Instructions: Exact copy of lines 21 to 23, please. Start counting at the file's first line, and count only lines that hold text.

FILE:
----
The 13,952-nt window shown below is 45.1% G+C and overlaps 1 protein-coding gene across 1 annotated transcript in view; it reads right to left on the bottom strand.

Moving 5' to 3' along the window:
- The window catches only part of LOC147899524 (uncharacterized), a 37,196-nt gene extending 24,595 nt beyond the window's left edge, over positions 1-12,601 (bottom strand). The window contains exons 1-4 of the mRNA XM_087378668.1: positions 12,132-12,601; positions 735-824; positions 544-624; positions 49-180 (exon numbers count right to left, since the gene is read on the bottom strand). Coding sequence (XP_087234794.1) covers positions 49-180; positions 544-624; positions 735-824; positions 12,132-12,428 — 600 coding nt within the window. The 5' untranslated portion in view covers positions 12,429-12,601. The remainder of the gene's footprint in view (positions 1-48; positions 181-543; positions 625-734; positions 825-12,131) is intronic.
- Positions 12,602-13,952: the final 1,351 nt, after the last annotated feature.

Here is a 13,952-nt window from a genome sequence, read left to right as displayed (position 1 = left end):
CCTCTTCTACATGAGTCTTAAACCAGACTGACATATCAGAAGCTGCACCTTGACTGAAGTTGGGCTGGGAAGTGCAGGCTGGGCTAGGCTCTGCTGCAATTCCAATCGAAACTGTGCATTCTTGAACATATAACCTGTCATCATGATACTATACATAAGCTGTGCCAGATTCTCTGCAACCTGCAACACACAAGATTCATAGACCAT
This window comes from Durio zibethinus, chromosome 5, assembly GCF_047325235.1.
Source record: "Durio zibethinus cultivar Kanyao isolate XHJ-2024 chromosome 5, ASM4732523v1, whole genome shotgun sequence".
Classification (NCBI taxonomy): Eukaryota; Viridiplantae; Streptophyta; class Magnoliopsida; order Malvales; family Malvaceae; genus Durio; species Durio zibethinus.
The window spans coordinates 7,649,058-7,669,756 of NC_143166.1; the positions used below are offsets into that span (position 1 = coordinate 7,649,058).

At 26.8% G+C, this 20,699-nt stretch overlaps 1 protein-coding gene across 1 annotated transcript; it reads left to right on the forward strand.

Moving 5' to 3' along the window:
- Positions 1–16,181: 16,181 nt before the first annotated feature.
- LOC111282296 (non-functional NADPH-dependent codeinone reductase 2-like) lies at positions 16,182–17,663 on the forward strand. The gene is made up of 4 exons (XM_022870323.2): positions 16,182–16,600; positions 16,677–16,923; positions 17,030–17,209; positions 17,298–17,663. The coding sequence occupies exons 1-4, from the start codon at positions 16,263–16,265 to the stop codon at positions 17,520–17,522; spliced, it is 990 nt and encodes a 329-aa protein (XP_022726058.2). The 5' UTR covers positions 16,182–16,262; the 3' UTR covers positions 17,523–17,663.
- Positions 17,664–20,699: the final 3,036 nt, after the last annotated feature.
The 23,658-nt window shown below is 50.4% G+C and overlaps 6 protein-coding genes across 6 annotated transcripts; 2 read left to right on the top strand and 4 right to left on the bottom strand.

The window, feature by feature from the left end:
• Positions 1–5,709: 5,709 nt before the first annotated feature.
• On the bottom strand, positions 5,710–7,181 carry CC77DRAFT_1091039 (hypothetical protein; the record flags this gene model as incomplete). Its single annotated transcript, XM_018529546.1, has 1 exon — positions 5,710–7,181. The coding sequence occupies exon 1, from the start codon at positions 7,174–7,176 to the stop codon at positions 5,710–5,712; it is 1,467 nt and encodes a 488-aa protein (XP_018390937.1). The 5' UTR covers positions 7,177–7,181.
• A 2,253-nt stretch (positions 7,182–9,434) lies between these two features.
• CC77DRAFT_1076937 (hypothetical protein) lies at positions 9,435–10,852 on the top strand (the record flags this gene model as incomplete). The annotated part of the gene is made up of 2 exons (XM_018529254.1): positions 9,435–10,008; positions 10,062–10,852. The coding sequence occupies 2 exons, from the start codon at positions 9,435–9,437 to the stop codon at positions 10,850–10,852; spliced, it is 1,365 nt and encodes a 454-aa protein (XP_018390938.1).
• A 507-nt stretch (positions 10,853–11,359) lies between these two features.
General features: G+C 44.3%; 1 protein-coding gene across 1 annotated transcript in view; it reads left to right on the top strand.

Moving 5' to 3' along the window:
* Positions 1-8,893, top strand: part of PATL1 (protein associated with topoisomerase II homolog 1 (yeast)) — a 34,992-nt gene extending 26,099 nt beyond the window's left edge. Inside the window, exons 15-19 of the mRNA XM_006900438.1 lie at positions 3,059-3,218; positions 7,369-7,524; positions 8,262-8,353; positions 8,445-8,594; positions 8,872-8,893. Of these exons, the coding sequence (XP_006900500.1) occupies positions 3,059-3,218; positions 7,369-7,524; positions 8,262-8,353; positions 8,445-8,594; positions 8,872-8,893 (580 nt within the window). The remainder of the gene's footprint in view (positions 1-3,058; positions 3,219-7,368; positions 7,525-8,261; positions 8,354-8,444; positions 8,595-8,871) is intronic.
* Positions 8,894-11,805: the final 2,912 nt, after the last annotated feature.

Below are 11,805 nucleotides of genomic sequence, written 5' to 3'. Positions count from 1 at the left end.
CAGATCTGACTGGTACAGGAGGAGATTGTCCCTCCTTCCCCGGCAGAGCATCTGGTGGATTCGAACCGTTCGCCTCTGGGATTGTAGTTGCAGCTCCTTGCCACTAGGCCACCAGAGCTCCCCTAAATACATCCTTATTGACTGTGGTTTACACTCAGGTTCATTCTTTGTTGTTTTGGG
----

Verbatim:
• CC77DRAFT_1076937 (hypothetical protein) lies at positions 9,435–10,852 on the top strand (the record flags this gene model as incomplete). The annotated part of the gene is made up of 2 exons (XM_018529254.1): positions 9,435–10,008; positions 10,062–10,852. The coding sequence occupies 2 exons, from the start codon at positions 9,435–9,437 to the stop codon at positions 10,850–10,852; spliced, it is 1,365 nt and encodes a 454-aa protein (XP_018390938.1).
• A 507-nt stretch (positions 10,853–11,359) lies between these two features.
General features: G+C 44.3%; 1 protein-coding gene across 1 annotated transcript in view; it reads left to right on the top strand.